Scientific Data and Workflow Management Best Practices
In the past few weeks, we have been talking with our customers in biopharmaceutical companies to better understand how they are dealing with vast amounts of data, working with R programming and storing the data and generated figures. Among the researchers we talked with you can find researchers conducting NGS experiments, cell line clustering, genetic and genomic research and more. After going through the information shared with us, it is now apparent that using an Electronic Lab Notebook and creating datasets can solve quite a few obstacles and streamline tracking data and communication among lab members.
Labs, academic and industrial, need to analyze the data they gather and generate during research work. The amount of data that is created, gathered and processed is growing at a rapid rate, and it is becoming quite difficult to handle. The Data is stored on external servers, and its size can be in access of terabytes.
Today’s instruments come with analytical capabilities to perform complex experiments and calculations. However, gone are the days where you can use the results obtained from these instruments on a simple piece of paper, as the results contain vast amounts of data. Even analyzing via excel sheets is not realistic anymore. Raw data can be captured straight from the instruments and tools, afterward stored together with the interpreted results, figures, and annotations from the analysis of the data. Today, most instruments, offer built-in data analysis tools. If your data is in standard form, using the instrument’s software for analysis will work for you. However, usually, the data that is generated is not in a standard form, and it will require analysis, processing, and calculations using individual scripts and algorithms using specialized tools like R and Python programming languages to help you sort through your data and generate useful data.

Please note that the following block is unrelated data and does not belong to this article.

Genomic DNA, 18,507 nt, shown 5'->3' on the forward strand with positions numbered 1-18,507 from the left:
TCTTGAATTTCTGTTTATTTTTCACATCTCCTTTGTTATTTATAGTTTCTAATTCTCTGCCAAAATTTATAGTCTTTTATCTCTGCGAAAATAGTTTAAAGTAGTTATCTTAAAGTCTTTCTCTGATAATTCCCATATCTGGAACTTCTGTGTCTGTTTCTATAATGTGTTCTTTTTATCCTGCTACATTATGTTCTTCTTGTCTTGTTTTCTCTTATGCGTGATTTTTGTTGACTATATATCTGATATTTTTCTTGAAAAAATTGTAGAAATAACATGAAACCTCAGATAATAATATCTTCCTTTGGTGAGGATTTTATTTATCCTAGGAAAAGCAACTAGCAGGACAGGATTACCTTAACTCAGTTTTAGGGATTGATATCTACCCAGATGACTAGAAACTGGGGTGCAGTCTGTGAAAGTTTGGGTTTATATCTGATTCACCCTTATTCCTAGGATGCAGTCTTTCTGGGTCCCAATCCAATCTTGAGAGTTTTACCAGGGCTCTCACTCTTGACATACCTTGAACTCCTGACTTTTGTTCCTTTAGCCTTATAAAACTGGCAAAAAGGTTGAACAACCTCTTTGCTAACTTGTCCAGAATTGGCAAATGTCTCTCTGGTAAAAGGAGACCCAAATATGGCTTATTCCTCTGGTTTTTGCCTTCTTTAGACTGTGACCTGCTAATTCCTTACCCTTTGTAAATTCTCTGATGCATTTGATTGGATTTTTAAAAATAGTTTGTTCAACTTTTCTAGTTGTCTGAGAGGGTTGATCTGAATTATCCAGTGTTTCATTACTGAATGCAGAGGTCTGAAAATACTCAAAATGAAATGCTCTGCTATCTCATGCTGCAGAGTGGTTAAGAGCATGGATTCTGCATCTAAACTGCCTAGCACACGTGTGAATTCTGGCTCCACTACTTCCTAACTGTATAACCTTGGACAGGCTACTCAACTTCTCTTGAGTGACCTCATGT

According to the R website, R is an open source language and environment for statistical computing and graphics. R provides a wide variety of statistical (linear and nonlinear modeling, classical statistical tests, time-series analysis, classification, clustering, etc.) and graphical techniques, and is highly extensible. Various R programming packages allow researchers to analyze genomic data and facilitate the inclusion of biological metadata in the analysis( literature data from PubMed, annotation data from Entrez genes).
Once the analysis process is done, the outcome figures are shared with the researchers. Saving the analyzed data and its results can be a challenge due to its vast amount and size.
You can now transfer data from your instruments directly to Labguru Electronic Lab Notebook using theUpfolder feature. Automation does not have to end there. Labguru ELN enables you to build complex and automated data pipelines and create datasets. Also, Labguru lets you run preconfigured R scripts on your datasets and automatically embed the results in the results page.
However, using R solves only part of the problem. The majority of the researchers we talked with, need to combine several analytical, statistical and processing techniques, and perform many calculations to get to the wanted results or get any comprehensible visuals from these results. They all stated that the main issue they are dealing with is keeping their results and code linked in a proper manner that will enable them to access the code of a specific figure later.
To date, they usually track the figures and the associated datasets and code by searching their directories in which they keep their documentation. Many confessed that maintaining those directories organized is difficult and they admitted they tend to get messy.
The solution to the issues raised above can be availed by using an Electronic Lab Notebook which enables researchers and bioinformaticians to upload and link the generated datasets and communicate within the ELN.